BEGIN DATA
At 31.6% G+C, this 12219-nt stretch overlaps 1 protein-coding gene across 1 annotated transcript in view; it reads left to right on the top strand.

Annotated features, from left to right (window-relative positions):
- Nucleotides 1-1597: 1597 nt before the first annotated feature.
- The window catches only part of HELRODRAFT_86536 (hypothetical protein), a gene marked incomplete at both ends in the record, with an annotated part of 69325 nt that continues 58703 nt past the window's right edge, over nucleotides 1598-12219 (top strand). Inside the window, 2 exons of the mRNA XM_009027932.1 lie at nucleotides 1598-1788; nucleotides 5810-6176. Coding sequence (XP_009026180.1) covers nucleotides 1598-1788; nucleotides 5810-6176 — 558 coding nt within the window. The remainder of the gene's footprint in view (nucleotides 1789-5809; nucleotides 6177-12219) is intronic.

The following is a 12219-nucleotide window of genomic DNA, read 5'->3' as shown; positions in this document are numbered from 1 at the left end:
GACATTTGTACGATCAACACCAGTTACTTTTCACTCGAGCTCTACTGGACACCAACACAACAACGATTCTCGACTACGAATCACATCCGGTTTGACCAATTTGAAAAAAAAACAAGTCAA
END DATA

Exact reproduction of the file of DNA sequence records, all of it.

At 31.6% G+C, this 12219-nt stretch overlaps 1 protein-coding gene across 1 annotated transcript in view; it reads left to right on the top strand.

Annotated features, from left to right (window-relative positions):
- Nucleotides 1-1597: 1597 nt before the first annotated feature.
- The window catches only part of HELRODRAFT_86536 (hypothetical protein), a gene marked incomplete at both ends in the record, with an annotated part of 69325 nt that continues 58703 nt past the window's right edge, over nucleotides 1598-12219 (top strand). Inside the window, 2 exons of the mRNA XM_009027932.1 lie at nucleotides 1598-1788; nucleotides 5810-6176. Coding sequence (XP_009026180.1) covers nucleotides 1598-1788; nucleotides 5810-6176 — 558 coding nt within the window. The remainder of the gene's footprint in view (nucleotides 1789-5809; nucleotides 6177-12219) is intronic.

The following is a 12219-nucleotide window of genomic DNA, read 5'->3' as shown; positions in this document are numbered from 1 at the left end:
GACATTTGTACGATCAACACCAGTTACTTTTCACTCGAGCTCTACTGGACACCAACACAACAACGATTCTCGACTACGAATCACATCCGGTTTGACCAATTTGAAAAAAAAACAAGTCAA